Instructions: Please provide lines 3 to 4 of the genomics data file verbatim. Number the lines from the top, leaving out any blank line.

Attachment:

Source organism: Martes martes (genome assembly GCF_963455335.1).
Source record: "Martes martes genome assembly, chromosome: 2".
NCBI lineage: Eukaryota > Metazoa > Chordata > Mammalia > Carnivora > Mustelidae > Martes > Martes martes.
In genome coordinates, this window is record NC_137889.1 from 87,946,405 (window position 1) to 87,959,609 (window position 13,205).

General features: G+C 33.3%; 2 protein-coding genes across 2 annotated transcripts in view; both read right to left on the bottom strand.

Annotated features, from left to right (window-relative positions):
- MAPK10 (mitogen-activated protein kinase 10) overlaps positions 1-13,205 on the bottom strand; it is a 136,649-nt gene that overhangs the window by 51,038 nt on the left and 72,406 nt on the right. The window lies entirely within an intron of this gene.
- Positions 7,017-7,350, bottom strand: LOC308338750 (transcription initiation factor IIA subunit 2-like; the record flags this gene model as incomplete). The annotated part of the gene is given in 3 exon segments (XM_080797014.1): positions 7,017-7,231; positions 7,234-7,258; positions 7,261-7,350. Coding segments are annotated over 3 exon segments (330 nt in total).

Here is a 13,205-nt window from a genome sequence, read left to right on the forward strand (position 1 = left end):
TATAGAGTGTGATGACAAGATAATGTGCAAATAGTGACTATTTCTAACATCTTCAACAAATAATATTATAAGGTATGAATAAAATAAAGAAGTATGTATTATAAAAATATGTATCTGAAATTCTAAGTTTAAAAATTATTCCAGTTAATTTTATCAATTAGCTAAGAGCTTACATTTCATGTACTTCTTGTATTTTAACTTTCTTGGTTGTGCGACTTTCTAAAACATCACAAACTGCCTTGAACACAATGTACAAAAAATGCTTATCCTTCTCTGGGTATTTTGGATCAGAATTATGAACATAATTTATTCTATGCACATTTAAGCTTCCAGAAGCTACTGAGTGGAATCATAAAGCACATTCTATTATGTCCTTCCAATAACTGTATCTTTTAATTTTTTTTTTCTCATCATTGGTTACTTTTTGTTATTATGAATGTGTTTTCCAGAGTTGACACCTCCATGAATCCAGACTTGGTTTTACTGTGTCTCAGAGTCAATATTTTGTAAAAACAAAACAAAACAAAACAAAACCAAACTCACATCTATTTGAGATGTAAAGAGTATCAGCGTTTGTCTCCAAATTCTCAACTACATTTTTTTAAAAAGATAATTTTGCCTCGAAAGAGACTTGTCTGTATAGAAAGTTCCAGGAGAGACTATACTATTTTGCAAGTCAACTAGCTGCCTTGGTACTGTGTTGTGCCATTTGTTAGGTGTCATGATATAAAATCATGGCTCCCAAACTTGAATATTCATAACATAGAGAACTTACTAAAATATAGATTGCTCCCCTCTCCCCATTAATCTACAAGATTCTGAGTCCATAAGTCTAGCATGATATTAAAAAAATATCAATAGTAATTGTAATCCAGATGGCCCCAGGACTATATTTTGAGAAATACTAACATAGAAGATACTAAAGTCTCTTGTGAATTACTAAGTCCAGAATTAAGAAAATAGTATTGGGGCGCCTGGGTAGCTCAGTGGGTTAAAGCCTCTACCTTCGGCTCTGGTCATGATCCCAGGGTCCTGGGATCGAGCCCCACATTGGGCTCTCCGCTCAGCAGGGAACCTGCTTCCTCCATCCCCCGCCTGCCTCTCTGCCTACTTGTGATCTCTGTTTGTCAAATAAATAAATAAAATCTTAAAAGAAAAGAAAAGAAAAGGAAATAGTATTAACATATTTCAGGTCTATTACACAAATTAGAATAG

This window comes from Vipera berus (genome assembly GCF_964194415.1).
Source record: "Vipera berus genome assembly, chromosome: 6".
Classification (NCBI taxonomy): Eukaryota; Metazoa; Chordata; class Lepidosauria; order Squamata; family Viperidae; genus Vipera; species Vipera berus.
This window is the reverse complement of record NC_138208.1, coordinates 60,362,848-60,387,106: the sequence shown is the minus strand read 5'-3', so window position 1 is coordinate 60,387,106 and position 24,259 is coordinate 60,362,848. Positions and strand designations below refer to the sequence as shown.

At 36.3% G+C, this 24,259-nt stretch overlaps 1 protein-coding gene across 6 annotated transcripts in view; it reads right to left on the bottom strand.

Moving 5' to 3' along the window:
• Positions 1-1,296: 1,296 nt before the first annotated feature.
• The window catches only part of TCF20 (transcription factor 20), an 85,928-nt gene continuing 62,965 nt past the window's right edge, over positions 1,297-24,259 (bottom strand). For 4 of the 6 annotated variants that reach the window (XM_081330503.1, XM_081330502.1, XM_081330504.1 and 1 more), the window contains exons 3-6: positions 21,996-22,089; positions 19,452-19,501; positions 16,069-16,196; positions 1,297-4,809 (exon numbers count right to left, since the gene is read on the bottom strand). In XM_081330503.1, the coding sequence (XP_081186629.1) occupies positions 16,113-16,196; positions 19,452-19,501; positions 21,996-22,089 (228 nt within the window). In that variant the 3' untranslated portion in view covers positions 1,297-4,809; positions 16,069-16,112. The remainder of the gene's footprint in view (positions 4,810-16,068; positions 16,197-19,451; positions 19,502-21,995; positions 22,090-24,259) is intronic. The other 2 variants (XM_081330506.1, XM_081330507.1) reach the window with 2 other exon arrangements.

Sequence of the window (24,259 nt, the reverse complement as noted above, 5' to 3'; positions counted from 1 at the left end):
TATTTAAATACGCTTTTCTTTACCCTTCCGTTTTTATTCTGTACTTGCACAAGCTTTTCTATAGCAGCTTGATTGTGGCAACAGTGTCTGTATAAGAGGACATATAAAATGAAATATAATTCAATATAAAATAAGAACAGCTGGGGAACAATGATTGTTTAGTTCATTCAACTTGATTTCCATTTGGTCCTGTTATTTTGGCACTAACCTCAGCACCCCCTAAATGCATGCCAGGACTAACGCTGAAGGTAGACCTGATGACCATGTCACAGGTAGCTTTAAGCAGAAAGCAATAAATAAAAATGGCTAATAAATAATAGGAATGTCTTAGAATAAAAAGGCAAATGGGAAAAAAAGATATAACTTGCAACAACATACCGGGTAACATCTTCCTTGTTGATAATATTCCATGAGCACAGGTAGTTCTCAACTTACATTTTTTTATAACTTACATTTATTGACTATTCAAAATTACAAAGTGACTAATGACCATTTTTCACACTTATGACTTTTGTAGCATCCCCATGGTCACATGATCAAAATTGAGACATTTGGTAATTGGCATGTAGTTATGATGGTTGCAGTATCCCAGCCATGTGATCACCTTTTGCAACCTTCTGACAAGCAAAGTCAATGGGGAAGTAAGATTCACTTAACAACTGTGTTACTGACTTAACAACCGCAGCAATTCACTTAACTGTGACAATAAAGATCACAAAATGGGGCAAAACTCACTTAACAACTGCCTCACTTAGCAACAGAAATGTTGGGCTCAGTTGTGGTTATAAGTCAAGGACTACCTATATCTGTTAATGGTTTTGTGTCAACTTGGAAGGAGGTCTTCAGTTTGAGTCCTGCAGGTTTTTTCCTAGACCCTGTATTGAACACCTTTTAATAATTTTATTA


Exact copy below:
NCBI lineage: Eukaryota > Metazoa > Chordata > Mammalia > Carnivora > Mustelidae > Martes > Martes martes.
In genome coordinates, this window is record NC_137889.1 from 87,946,405 (window position 1) to 87,959,609 (window position 13,205).